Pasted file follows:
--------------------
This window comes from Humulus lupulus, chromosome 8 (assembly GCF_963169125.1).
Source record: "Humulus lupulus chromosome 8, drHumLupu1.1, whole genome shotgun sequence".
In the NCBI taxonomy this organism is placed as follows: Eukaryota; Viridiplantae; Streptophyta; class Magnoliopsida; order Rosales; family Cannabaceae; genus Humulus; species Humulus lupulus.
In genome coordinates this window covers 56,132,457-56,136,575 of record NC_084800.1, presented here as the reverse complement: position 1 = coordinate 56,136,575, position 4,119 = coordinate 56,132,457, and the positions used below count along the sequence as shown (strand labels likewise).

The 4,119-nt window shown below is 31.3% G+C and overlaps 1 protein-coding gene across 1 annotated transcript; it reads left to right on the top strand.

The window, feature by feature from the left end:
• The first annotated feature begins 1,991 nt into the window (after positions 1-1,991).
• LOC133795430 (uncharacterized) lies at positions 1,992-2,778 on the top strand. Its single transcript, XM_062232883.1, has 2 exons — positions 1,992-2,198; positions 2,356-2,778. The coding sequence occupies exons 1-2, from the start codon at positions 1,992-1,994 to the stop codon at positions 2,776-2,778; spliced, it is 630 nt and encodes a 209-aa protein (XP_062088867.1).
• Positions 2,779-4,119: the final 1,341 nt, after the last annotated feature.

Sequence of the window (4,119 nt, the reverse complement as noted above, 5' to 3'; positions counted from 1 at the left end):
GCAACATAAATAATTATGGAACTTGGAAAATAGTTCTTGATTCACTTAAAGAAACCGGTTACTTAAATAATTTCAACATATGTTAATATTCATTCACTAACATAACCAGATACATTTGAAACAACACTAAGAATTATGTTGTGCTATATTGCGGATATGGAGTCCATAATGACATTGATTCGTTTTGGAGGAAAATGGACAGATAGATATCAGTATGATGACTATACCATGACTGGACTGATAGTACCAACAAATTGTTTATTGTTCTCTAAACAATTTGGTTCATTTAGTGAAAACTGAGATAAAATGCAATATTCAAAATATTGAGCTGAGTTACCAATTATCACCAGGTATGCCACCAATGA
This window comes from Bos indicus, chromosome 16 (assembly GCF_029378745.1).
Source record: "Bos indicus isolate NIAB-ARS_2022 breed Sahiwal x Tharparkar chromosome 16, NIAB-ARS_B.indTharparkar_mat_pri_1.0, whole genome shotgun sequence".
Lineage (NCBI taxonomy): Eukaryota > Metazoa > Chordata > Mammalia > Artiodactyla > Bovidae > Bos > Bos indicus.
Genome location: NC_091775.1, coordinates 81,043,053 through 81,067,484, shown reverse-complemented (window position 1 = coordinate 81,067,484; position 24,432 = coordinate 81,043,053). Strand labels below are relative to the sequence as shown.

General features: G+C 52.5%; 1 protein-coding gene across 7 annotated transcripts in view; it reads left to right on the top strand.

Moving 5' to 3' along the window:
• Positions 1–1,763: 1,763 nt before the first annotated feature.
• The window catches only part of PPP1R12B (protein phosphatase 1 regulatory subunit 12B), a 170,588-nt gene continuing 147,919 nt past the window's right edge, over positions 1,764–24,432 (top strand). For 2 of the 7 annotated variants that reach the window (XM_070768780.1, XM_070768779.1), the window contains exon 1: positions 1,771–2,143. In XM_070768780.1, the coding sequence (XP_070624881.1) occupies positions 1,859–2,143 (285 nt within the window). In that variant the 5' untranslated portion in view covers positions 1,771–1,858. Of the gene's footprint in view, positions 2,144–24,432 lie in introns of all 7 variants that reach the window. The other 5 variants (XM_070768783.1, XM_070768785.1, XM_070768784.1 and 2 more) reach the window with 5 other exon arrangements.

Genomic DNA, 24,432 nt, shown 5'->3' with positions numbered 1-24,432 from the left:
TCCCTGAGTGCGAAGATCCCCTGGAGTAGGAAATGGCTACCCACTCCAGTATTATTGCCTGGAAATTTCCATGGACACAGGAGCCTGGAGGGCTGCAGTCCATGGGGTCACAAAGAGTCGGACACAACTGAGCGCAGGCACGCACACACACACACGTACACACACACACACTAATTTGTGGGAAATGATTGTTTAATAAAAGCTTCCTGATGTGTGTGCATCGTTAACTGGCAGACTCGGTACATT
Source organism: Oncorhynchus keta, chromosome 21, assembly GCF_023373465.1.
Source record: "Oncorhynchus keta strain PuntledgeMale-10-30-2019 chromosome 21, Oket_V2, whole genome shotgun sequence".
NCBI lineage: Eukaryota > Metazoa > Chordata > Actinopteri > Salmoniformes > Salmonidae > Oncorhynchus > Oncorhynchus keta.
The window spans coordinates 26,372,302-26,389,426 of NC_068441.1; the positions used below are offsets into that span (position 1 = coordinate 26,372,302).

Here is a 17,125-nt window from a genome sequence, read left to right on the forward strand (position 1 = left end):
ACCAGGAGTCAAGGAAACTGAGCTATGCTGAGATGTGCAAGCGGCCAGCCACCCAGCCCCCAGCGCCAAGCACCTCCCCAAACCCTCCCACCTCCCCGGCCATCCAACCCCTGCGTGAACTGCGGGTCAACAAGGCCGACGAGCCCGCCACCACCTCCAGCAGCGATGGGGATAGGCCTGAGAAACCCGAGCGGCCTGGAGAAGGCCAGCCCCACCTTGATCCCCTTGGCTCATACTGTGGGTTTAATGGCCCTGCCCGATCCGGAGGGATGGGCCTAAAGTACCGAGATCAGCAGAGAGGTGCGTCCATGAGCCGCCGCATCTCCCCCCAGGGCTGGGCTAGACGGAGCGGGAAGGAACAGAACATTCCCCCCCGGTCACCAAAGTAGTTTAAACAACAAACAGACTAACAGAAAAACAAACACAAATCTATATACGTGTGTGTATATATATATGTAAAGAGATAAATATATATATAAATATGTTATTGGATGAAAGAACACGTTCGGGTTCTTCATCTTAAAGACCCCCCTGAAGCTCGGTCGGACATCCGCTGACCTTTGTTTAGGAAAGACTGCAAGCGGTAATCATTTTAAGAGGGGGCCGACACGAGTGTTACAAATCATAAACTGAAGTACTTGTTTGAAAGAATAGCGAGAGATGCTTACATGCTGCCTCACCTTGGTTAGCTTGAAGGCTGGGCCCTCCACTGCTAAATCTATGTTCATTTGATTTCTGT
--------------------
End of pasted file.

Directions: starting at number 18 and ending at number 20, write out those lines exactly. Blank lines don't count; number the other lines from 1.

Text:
• Positions 1–1,763: 1,763 nt before the first annotated feature.
• The window catches only part of PPP1R12B (protein phosphatase 1 regulatory subunit 12B), a 170,588-nt gene continuing 147,919 nt past the window's right edge, over positions 1,764–24,432 (top strand). For 2 of the 7 annotated variants that reach the window (XM_070768780.1, XM_070768779.1), the window contains exon 1: positions 1,771–2,143. In XM_070768780.1, the coding sequence (XP_070624881.1) occupies positions 1,859–2,143 (285 nt within the window). In that variant the 5' untranslated portion in view covers positions 1,771–1,858. Of the gene's footprint in view, positions 2,144–24,432 lie in introns of all 7 variants that reach the window. The other 5 variants (XM_070768783.1, XM_070768785.1, XM_070768784.1 and 2 more) reach the window with 5 other exon arrangements.

Genomic DNA, 24,432 nt, shown 5'->3' with positions numbered 1-24,432 from the left: